of choice among Americans. According to the
National Sporting Goods Association, the
number of American darters more than doubled
between 1985 and 1995, to almost 20 million,
putting darts ahead of tennis, baseball,
and soccer in popularity.

If your ancestor went to sea in the 1800s, he may have applied
for a Seaman's Protection Certificate to protect him from
imprisonment by Great Britain and other powers. This program
lasted from 1796-1897. The applicant presented proof of
citizenship and paid a fee of 25 cents. Every three months a list
of seamen was sent to the Secretary of State, Washington, D.C.
stating each seaman's age and physical description. Write the
Archives Division, National Archives & Records, Washington,
D.C. 20408.


Extraordinary Origins of Everyday Things
Charles Panati

The words "Mary had a little lamb,' were the first words of recorded
speech. Thomas Edison spoke these words into his newest inventions, the
phonograph on November 20, 1877

This rhyme was written by Mrs. Sarah Josepha Hale of Boston, editor of the
widely read Ladies Magazine. She was also the editor of Juvenile Miscellany.
When she was told of a true story, which a pet lamb followed its young
owner into a country schoolhouse, she composed the rhyme and published it in
September-October 1830 issue of the children's magazine. It is regarded as
the best four lines of verse in the English language.


January - Cold Moon
February - Hunger Moon
March - Crow Moon
April - Grass Moon
May - Planting Moon
June - Rose Moon
July - Thunder Moon
August - Green Corn Moon
September - Harvest Moon
October - Hunting Moon
November - Frosty Moon
December - Long-night Moon


From the book Extraordinary Origins of Everyday things
by Charles Panati:

Sing a song of six pence,
A pocket fill of rye,
Four and twenty blackbirds,
Baked in a pie.

A sixteenth-century Italian cookbook "The Manner of Cuisine of What Meat For
What Affair", offers a recipe for actually baking live birds between crusts
of a pie. If the instructions are followed, the book promised, "the birds
may be alive and flie out when it is cut up." The purpose of such a pie was
to create a "diverting Hurley-Burley amongst the Guest.
"

Did you know that the word inmate in old papers may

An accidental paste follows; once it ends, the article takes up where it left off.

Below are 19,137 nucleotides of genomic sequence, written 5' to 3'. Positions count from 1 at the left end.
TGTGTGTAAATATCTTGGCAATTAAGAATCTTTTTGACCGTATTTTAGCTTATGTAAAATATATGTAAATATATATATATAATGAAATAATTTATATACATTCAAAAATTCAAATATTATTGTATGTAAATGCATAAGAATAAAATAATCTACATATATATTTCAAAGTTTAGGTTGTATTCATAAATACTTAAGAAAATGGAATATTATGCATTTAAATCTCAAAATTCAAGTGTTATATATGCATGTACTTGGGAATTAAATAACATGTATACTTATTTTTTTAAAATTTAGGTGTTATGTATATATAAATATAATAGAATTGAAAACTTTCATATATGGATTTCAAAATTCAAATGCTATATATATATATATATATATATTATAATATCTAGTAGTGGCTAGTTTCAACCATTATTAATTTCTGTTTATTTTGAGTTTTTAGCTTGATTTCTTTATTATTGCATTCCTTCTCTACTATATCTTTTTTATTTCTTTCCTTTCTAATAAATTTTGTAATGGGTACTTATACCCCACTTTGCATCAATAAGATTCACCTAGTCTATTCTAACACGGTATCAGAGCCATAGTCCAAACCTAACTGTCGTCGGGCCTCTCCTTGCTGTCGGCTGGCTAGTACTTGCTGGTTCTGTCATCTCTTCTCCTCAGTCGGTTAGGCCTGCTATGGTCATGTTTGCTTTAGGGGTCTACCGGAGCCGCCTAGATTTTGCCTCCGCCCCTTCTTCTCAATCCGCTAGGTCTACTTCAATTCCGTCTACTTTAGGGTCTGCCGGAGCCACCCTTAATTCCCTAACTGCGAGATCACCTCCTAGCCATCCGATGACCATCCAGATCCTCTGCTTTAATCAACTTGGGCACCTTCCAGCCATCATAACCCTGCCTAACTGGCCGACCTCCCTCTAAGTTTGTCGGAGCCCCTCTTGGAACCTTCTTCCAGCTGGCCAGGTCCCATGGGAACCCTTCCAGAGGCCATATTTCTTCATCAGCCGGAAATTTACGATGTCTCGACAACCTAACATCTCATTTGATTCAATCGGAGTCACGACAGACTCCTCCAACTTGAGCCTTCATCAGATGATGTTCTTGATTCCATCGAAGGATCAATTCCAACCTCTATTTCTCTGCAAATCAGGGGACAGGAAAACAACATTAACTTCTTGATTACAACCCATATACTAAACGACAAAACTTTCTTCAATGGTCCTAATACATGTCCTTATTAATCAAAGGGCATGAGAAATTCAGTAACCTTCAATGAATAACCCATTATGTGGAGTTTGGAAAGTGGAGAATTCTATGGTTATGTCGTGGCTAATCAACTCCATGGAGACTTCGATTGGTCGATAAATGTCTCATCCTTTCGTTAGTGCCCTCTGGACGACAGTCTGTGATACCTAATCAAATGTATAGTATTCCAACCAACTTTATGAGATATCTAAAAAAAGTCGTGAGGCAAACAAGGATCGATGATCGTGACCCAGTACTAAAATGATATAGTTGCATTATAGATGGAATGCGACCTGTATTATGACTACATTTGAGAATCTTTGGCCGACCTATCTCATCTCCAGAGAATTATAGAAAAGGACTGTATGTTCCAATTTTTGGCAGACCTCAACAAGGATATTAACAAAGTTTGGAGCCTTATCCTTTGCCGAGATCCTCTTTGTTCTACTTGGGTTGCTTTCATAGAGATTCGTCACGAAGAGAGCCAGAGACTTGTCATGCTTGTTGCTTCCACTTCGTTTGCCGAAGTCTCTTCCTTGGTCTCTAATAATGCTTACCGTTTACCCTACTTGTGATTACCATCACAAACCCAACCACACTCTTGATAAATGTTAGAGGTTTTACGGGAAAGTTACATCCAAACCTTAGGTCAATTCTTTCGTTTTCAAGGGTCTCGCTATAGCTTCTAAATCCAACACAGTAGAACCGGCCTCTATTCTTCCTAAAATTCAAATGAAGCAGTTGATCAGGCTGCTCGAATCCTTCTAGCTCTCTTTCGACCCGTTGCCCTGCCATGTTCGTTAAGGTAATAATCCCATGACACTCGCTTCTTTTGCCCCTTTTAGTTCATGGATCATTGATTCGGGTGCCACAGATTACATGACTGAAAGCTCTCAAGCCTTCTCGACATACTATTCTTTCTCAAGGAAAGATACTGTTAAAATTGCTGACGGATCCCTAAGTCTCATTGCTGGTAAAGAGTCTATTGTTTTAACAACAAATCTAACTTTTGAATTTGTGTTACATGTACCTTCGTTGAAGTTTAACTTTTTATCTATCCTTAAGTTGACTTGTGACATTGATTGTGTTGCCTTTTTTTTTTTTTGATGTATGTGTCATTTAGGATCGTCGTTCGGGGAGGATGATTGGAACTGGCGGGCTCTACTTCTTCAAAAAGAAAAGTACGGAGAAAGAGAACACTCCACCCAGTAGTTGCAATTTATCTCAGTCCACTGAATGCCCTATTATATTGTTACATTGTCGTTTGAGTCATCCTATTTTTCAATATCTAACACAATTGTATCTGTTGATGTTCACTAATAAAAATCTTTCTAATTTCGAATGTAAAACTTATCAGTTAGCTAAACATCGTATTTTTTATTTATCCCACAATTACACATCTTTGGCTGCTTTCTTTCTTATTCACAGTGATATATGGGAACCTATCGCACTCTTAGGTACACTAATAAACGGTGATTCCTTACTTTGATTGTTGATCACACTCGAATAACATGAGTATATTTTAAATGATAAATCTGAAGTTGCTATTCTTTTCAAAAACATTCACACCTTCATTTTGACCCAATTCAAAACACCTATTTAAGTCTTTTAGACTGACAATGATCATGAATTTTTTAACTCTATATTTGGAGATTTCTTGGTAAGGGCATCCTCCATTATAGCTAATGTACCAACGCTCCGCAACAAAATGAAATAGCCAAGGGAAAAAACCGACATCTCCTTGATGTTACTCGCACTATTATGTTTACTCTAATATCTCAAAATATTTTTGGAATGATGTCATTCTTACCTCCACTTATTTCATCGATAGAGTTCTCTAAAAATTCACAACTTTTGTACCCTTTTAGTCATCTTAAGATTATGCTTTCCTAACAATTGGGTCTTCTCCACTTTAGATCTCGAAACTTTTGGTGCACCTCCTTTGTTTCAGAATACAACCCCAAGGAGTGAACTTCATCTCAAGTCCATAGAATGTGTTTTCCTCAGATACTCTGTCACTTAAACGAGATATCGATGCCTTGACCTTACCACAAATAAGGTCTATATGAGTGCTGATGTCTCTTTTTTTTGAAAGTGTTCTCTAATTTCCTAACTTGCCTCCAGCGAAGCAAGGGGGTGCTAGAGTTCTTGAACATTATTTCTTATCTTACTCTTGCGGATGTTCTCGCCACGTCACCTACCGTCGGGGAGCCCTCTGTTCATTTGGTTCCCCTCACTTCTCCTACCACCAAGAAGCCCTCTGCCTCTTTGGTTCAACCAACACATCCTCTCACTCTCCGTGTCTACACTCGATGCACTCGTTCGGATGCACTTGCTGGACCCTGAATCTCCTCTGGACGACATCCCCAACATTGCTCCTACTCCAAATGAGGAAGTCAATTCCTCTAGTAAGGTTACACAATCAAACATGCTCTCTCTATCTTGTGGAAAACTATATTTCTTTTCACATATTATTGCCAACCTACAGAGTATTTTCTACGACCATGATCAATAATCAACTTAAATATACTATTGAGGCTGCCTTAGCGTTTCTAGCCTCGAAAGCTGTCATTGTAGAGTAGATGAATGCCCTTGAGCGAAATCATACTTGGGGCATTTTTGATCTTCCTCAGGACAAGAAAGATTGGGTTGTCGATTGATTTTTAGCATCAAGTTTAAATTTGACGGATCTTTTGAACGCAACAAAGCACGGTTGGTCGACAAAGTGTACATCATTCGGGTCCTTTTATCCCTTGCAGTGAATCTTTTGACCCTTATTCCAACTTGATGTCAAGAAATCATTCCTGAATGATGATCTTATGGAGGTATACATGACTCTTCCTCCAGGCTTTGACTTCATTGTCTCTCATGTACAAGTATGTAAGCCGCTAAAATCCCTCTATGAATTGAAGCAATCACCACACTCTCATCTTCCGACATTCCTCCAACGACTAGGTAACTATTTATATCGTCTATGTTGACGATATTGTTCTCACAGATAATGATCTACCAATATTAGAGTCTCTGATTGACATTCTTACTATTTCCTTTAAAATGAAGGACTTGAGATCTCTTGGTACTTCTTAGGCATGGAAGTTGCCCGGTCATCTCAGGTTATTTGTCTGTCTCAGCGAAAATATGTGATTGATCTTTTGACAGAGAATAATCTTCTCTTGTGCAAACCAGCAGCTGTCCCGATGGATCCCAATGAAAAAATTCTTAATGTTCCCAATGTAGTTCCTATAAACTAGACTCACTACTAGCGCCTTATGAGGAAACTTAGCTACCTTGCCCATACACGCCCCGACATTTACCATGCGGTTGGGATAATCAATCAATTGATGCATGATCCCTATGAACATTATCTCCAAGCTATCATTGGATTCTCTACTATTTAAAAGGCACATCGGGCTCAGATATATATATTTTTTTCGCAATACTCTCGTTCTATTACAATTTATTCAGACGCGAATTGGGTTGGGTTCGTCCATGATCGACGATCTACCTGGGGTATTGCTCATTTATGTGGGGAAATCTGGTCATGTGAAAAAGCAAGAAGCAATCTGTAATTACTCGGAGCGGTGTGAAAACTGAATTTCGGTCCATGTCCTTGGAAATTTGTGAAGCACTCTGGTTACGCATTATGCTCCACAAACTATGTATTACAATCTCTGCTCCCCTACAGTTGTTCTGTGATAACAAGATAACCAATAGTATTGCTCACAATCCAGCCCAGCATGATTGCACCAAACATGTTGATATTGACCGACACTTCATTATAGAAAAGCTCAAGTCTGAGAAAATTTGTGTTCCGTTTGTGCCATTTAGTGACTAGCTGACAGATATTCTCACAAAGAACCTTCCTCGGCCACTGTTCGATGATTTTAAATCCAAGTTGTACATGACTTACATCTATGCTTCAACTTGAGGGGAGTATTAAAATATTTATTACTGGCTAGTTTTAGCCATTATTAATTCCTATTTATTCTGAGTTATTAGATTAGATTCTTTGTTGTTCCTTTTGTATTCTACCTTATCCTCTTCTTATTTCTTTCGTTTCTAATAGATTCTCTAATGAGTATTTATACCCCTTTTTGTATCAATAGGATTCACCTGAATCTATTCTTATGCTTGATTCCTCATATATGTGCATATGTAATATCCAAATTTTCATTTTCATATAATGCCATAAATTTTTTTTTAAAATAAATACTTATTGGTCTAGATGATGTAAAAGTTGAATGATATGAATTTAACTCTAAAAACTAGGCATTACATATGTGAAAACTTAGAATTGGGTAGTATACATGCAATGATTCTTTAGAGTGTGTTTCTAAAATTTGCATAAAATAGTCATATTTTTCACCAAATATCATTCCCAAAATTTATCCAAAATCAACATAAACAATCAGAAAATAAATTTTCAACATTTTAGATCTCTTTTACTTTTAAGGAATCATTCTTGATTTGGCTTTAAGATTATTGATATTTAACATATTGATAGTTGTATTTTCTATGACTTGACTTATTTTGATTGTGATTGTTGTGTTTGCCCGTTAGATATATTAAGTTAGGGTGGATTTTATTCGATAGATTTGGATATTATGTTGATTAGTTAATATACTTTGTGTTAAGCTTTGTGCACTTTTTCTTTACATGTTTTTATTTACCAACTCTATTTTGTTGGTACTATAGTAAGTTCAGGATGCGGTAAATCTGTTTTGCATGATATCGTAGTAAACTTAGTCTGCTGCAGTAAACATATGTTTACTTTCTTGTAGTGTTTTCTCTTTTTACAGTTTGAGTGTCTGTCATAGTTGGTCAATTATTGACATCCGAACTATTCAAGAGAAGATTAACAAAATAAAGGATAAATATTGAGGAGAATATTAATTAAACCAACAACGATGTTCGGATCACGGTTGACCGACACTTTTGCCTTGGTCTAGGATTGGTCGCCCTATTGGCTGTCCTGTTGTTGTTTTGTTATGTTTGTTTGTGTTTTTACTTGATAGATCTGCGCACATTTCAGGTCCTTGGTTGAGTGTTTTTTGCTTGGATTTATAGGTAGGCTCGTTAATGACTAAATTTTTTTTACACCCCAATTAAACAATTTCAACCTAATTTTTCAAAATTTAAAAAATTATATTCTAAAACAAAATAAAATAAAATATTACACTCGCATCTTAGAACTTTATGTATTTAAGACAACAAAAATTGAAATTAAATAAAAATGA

refer to a person living in the home of another
person, not necessarily an institution? Freeman is a
designation once used to mean an unmarried man.
Domestic once meant a housewife, not necessarily
a servant. Housekeeper would mean a property owner,
male or female. Mrs. or Mistress with a woman's
name usually meant she was a wealthy woman, and
that was the proper way to address her. Mr. or Mister
was used only for a man of wealth, or one who was
educated. A retired man might have been referred
to as a gentleman.

Probably the least used resource of all are the Orphan's Courts
found in many states. These courts do not deal only with small
children without parents, but also handle a variety of records
which can be most profitable. First we must understand that
the legal definition of an orphan is one who lost his natural
father. It is not tied to the mother or to any specific age.
Orphan court records, called "dockets," are used to appoint
or change appointments of guradians for orphans, incompetents,
and sometimes indigents. They also record administrators for
estates and frequently trustees. Many property transfers,
inventories of estates, marriages, births, and deaths are to
be found in these "Orphan Court Dockets." You might even uncover
and elusive maiden name for when a widow asks that an individual
be appointed guardian for her son; it's possible that they
are related.

About one hundred years ago, it is estimated that about 87%
of adult males belonged to some fraternal organization, such
as Freemasons, Odd Fellows, Knights of Pithias, Elks, Moose,
and Owls, for example. The reason these organizations were so
popular is that they were something of an insurance policy as
they all had an obligation to take care of widows and orphans
of their members.


Surname Links

Bingham Finney Mahoney Puckett Wood
Bowman Ford Martin Renshaw
Bradshaw Fuller McEvers Rosbrugh
Burt Hayes Millman Shafer Shaw
Cartwright Hays Montgomery Smith
Chandler Ingalls Mooar Sprecher
Chapman Isaacs Osgood Steele
Corbett Cunningham Johnson Peake Sudlow
Dane Knapp Phillips Tripp Tuft
Evans Lowery Poore Wardwell


MORE GENEALOGY FUN FACTS

Census Takers-True Story (GSNOCC)
Faded Writing
3 Cent Silver Coins
Ancestors Arivals (GSNOCC)

ISAACS GENELAOGY by Janice Allen Faulconer

Andover, Ma. Andover, MA. Genealogy

Brawley Calif Rail and Quad riding

Germany Pre WWII Dresden Figurines